A New Research Museum in the Mexican Jungle
Mexican art collector Fernanda Raíz plans a research museum for people, art, and science exploring the possibility of harmonious coexistence in the 21st century. The first building by Studio Viktor Sørless and Estudio Juiñi takes its form from a tree or a reimagined pyramid and will be built from natural materials.
The name of the research museum, Xinatli, is based on the terms Xinachtli from the Nahua language and describes the moment in which a seed germinates, growing into a life-giving form. The phrase symbolises creation and honours the potential for metamorphosis. The first Xinatli building has been designed by Norwegian-German Studio Viktor Sørless together with Mexican Estudio Juiñi. The two designers have been researching on earth or mud as an innovative construction material for years.
Construction is planned for an area in the Mexican jungle and the site will include a newly arranged stepped pyramid housing the main exhibition areas, along with several art pavilions and a terrestrial institute operated by scientists, according to the designers. A 90-hectare area of cleared forest, previously affected by illegal logging, has been selected for the site and will be reforested in the coming years.
Xinatli is grounded in the decision to contribute to an urgent climate change within the mind, utilising art and aesthetic perception, an ecologically oriented way of building, and a cultural engagement with the other to help preserve the permanence of all life on our planet.
Xinatli’s founder, the Mexican art collector Fernanda Raíz, says: “Until now, museums have usually been a space where power is put on display. A 21st-century museum should not be a showcase for power but instead, a place that advocates for greater equity: in ecology, in art and in society.”
“The aim is to research, learn, and share. Alongside the promotion of creative processes, the museum’s focal points include thinking and feeling with the Earth, philosophical consideration of plants and fungi, and the global examination of nature as a legal subject, as proposed by constitutions in Bolivia and Ecuador,” says the founder.
Artistically, Xinatli sees itself as a place of k’ajte’, literally, ‘resting tree’ that leads to the other shore. “National and international artistic works are to be promoted and presented, especially works that address the threatening finitude of our planet, create ecological awareness, or fruitfully engage with the relationship humans, animals, and plants share.”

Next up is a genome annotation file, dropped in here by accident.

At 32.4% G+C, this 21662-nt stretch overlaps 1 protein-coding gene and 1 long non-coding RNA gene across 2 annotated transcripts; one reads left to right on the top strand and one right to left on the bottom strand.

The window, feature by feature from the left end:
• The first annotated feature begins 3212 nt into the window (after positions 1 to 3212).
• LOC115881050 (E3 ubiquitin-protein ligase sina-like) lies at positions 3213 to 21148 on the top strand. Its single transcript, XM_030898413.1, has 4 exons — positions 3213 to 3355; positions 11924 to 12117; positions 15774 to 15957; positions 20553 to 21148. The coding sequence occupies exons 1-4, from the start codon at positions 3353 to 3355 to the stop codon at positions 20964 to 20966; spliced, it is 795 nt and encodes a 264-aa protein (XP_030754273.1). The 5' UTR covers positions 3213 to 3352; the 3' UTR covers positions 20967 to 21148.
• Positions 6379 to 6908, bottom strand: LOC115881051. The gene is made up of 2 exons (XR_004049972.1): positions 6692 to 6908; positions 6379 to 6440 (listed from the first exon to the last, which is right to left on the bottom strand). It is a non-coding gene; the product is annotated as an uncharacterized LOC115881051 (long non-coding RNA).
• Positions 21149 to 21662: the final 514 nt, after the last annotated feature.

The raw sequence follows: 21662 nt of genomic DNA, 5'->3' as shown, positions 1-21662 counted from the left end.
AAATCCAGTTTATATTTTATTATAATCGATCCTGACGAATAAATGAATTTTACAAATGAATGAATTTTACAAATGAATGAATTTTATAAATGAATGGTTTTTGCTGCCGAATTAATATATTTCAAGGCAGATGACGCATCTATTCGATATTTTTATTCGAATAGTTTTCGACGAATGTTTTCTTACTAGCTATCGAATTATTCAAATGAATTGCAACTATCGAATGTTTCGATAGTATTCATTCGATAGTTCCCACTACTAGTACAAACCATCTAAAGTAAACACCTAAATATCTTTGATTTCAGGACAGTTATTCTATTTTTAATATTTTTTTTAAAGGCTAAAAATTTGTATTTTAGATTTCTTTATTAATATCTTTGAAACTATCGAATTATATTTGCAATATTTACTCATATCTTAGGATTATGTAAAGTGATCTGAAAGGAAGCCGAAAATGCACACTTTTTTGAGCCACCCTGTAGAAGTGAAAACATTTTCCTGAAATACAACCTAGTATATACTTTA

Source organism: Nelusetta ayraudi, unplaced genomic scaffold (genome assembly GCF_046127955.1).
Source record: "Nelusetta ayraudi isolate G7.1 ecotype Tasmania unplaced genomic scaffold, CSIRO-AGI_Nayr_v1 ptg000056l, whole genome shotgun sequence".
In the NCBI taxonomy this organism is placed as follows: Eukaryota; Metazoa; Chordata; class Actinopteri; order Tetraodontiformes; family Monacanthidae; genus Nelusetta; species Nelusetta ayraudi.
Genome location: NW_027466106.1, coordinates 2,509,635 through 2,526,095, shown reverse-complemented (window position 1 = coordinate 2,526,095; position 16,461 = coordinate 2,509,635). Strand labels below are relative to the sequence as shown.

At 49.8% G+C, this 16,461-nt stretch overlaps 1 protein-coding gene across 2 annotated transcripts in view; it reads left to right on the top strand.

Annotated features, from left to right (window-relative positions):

Xinatli will be built using predominantly natural materials, such as wood and clay. Wood is a renewable resource that can be used sustainably, while clay is reusable and sufficiently available everywhere in the soil. It saves expensive building technology and is rooted within the ancient traditions of nearly all cultures that have been displaced by modern industrial construction methods.
Combining contemporary engineering knowledge with indigenous building practices, the construction of Xinatli will respect ancient building techniques prevalent in the construction of traditional dwellings of the Yucatecan Maya, where trees used as support structures are planted rather than drilled into the ground. Additional elements are not nailed, screwed, or glued but bound. The so-called ‘wisdom of binding a house ’demonstrates a nature-adjacent construction method, which will be augmented with current research on clay and wood construction.
A re-imagined pyramid, the building will consist of earth and wooden loadbearing elements; the earth will be refined according to the knowledge of local craftsmen; Chukum resin and sisal fiber will increase the weather resistance and tensile strength of the building, helping it to cope with the tropical conditions of the nearby rainforest, explain Viktor Sorless.
The design envisions a re-modeling of the stepped pyramid, which is an integral part of Mesoamerican culture.
Renderings by: Bloomimages and bloomrealities.
Pics Courtesy: Studio Viktor Sørless